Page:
Supermarine Walrus in Action





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Published on Feb 8, 2008

The Supermarine Walrus was a single-engine amphibious biplane reconnaissance aircraft designed by R. J. Mitchell and operated by the Fleet Air Arm. It also served with the Royal Air Force, RAAF, RNZN, RCAF, and RNZAF.

The Walrus was initially developed for service from cruisers at the request of Australia, and was called the Seagull V; although there was little resemblance to the earlier Supermarine Seagull III. It was designed to be launched from ship-borne catapults, and was the first amphibious aircraft in the world to be launched by catapult with a full military load.

The lower wings of this biplane were set in the shoulder position with a stabilising float mounted under each one, and its horizontal tail-surfaces were positioned high on the tail-fin. The single Bristol Pegasus VI radial engine was housed in a nacelle slung from the upper wing and powered a four-blade propeller in pusher configuration. The wings could be folded on ship, giving a stowage width of 17 ft 11 in (5.5 m). One of the more unusual characteristics of the aircraft was that the control column was not a fixed fitting in the usual way, but could be unplugged from either of two sockets at floor level. It became a habit for only one column to be in use; and when control was passed from the pilot to co-pilot or vice-versa, the control column would simply be unplugged and handed over.

As the Walrus was stressed to a level suitable for catapult-launching, rather surprisingly for such an ungainly-looking machine, it could be looped and bunted, whereupon any water in the bilges would make its presence felt. This usually discouraged the pilot from any future aerobatics on this type.

Armament usually consisted of two Vickers K machine guns, with the capability of carrying 760 lb (345 kg) of bombs or depth charges mounted beneath the lower wings.

The Royal Australian Air Force ordered 24 examples directly off the drawing boards, under the Seagull V 'A2' designation, which were delivered for service from cruisers from 1935; followed by orders from the Royal Air Force with the first production Walrus, K5772, flying on 16 March, 1936. It was also hoped to capitalise on the aircraft's successful exports to Japan, Spain, etc.

A total of 740 Walrus were built in three major variants: the metal-hulled Seagull V and Walrus I, and the wooden-hulled Walrus II. The Walrus was affectionately known as the "Shagbat" or sometimes "Steam-pigeon"; the latter name coming from the steam produced by water striking the hot Pegasus engine.

The first Seagull V, A2-1, was handed over to the Royal Australian Air Force in 1935, with the last, A2-24 delivered in 1937 and served aboard the HMA Ships Australia (MTO [Mediterranian Theatre of Operations]), Canberra (MTO, SWPA, lost at Guadalcanal in 1942), Sydney (MTO, SWPA, lost off the coast of Western Australia 1942), Perth and Hobart.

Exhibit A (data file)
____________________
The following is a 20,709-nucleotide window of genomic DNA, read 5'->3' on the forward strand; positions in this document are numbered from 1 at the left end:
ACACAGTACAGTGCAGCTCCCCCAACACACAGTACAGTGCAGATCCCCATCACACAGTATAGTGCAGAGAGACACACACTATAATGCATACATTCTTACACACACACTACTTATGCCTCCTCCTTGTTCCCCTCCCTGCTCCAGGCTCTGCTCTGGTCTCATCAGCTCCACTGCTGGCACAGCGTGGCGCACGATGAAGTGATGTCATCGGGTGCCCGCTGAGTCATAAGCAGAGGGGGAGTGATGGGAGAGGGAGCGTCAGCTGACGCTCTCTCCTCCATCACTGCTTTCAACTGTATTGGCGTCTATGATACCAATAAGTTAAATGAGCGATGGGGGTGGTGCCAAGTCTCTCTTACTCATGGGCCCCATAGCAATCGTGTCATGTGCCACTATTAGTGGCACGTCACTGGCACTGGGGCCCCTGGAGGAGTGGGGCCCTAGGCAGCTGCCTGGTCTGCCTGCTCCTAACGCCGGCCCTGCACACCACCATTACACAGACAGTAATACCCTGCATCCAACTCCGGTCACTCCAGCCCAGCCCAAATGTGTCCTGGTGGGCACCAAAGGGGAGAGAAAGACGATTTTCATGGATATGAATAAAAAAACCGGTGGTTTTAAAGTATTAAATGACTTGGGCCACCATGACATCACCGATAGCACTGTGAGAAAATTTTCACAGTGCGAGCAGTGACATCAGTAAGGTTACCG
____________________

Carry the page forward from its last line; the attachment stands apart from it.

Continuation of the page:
Walrus deliveries started in 1936 when the first example to be deployed was with the New Zealand division of the Royal Navy, on HMS Achilles (later a victor of the Battle of the River Plate). By the start of World War II the Walrus was in widespread use, and saw service in home waters, the Mediterranean and the Far East. Walrus are credited with sinking or damaging at least five enemy submarines, while RAF use in home waters was mainly in the air-sea rescue role. One Walrus, HD874, (Restored and exhibited at the RAAF Museum, Point Cook, Victoria) was still in service in 1947 with the Australian Antarctic Expedition.

The Irish Air Corps used the Walrus as a maritime patrol aircraft during World War II. One of the Walrus aircraft formerly flown by the Air Corps is preserved, albeit in Royal Navy colours. The aircraft was bought back by the Fleet Air Arm after the war as a training aircraft, and now resides in the RNAS museum in Yeovilton.

General characteristics
Crew: 3-4
Length: 33 ft 7 in (10.2 m)
Wingspan: 45 ft 10 in (14.0 m)
Height: 15 ft 3 in (4.6 m)
Wing area: 610 ft² (56.7 m²)
Empty weight: 4,900 lb (2,220 kg)
Loaded weight: 7,200 lb (3,265 kg)
Powerplant: 1× Bristol Pegasus VI radial engine, 680 hp (510 kW)
Maximum speed: 135 mph (215 km/h) at 4,750 ft (1,450 m)
Range: 600 mi (965 km)
Service ceiling 18,500 ft (5,650 m)
Rate of climb: 1,050 ft/min (5.3 m/s)
Wing loading: 11.8 lb/ft² (57.6 kg/m²)
Power/mass: 0.094 hp/lb (0.16 kW/kg)
2 x Vickers K machine guns
760 lb (345 kg) of bombs and depth charges


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